Similar to what he did with the id and the pleasure principle, Freud came up with
a term to describe the governing force of the ego, called the reality principle.
According to the reality principle, the ego seeks to fulfil the desires of the id,
except that, rather than giving in to immediate gratification, the ego, operating
under the reality principle, seeks to delay gratification in ways that will maximize
long-term pleasure. If you were to give in to your id and walk out of a meeting to
eat lunch, for example, that might cause long-term grief, because it might result
in you getting fired from your job.
So, you've learned that Freud divided the human psyche into three parts. The id is
unconscious and operates according to the pleasure principle, or to satisfy primitive
impulses immediately to bring pleasure and secure our survival. The superego counteracts
the id by housing our conscience, our sense of right and wrong. Finally, the ego
mediates these conflicting forces. The ego corresponds to the realm of conscious
awareness, and operates according to what Freud called a reality principle, by which
the ego seeks to fulfil the drives of the id only if and when doing so is realistic
according to social norms, and will promote long-term pleasure.
The ocean sighed with pleasure
as the wind caressed and stroked her
and soon the wave was born.
The wave came from the ocean
and could never exist apart from it.
And in the beginning, he sensed his oneness.
As he rose out of the ocean, he felt it as his source,
and knew that he contained its vastness in his own form.
But soon the wave began to watch himself.
He saw his own smooth and graceful motion,
the beautiful bubbling foam which sprayed around him
and he fell in love with himself.
He started to believe that he was his own master
that it was his own strength that was propelling him
that he was directing his own flow
and could change direction if he wanted.
The wave forgot the ocean, and saw himself as separate -
a self-sufficient, sealess wave
who felt proud of his power, exhilarated by his autonomy
as he rolled faster and rose higher.
But then he looked around, and saw the other waves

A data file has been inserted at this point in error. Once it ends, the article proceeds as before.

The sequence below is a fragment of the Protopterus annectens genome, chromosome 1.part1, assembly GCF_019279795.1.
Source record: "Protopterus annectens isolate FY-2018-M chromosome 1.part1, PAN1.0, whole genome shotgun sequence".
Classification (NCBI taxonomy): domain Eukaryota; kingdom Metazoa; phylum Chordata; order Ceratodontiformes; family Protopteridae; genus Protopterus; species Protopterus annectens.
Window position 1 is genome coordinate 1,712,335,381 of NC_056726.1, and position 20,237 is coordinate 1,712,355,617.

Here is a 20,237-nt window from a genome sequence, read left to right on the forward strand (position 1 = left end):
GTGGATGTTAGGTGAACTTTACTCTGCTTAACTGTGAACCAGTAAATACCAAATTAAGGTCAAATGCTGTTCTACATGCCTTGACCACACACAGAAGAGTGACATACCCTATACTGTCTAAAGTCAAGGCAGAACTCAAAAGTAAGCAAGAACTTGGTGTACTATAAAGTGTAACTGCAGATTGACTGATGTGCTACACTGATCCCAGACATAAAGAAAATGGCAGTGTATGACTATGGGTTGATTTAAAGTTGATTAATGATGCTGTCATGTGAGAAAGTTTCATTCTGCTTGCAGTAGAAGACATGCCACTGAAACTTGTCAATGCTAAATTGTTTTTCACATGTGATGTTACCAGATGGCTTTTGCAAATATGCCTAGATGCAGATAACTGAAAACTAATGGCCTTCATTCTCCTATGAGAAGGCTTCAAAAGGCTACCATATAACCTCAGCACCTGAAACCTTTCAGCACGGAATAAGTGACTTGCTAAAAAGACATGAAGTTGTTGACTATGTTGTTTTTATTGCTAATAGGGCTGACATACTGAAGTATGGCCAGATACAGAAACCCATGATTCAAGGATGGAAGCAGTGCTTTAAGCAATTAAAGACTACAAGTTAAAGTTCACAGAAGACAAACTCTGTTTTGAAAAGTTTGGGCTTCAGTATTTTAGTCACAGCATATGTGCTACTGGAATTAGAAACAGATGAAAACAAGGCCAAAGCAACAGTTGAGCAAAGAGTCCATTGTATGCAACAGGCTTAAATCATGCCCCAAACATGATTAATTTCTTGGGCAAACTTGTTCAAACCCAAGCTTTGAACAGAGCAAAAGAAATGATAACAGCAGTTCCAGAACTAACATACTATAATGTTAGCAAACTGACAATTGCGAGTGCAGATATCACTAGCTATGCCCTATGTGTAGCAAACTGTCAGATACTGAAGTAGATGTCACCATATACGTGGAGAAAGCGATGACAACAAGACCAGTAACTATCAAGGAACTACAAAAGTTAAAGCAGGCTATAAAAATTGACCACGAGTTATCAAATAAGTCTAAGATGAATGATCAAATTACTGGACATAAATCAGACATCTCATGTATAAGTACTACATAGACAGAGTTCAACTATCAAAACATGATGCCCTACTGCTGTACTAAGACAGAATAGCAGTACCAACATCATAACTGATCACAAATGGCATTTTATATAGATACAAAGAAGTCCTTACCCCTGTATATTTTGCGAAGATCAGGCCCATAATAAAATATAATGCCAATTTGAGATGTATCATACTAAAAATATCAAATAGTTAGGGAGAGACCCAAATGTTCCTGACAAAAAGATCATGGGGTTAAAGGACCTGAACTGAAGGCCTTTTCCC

who had already peaked and crashed
and were beginning to dip and to disperse
and the others who were already dissolving, disappearing.
And he felt afraid, realising that his form was temporary
that his speed and power would ebb away
and soon he would dissolve and disappear as well.
And he felt alone, as he sensed the empty space around him,
the distance between him and the other waves.
And he felt threatened by the ocean’s vastness,
now that he seemed to be separate from it.
The wave resisted and rebelled -
he tried to build up more momentum, to collect more water,
to roll more smoothly, to foam more spectacularly
to make himself so powerful that he would never dissolve away
to make his form so perfect that he could escape decay.
But soon the wave realised he had no choice
that he had less control than he thought, less strength than he thought
and couldn’t hold back time and tide.
So he stopped grasping and pushing
and felt the relief of letting go
and the freedom of no longer trying.
And so after the majestic foaming rush, the glorious crescendo of his breaking
he gave himself up to his ebbing, fading flow
to the ease of his descent
and he was filled with the joy of acceptance.
He allowed his boundaries to soften
and felt his connection to every other wave
and his oneness with the whole of the ocean.
He felt the vast wholeness of the ocean
within his own being
then as his own being.
And then the wave dipped, slowed down and began to dissipate.
Quietly and serenely, without fear or resistance
he gave himself to the tide, and became the ocean again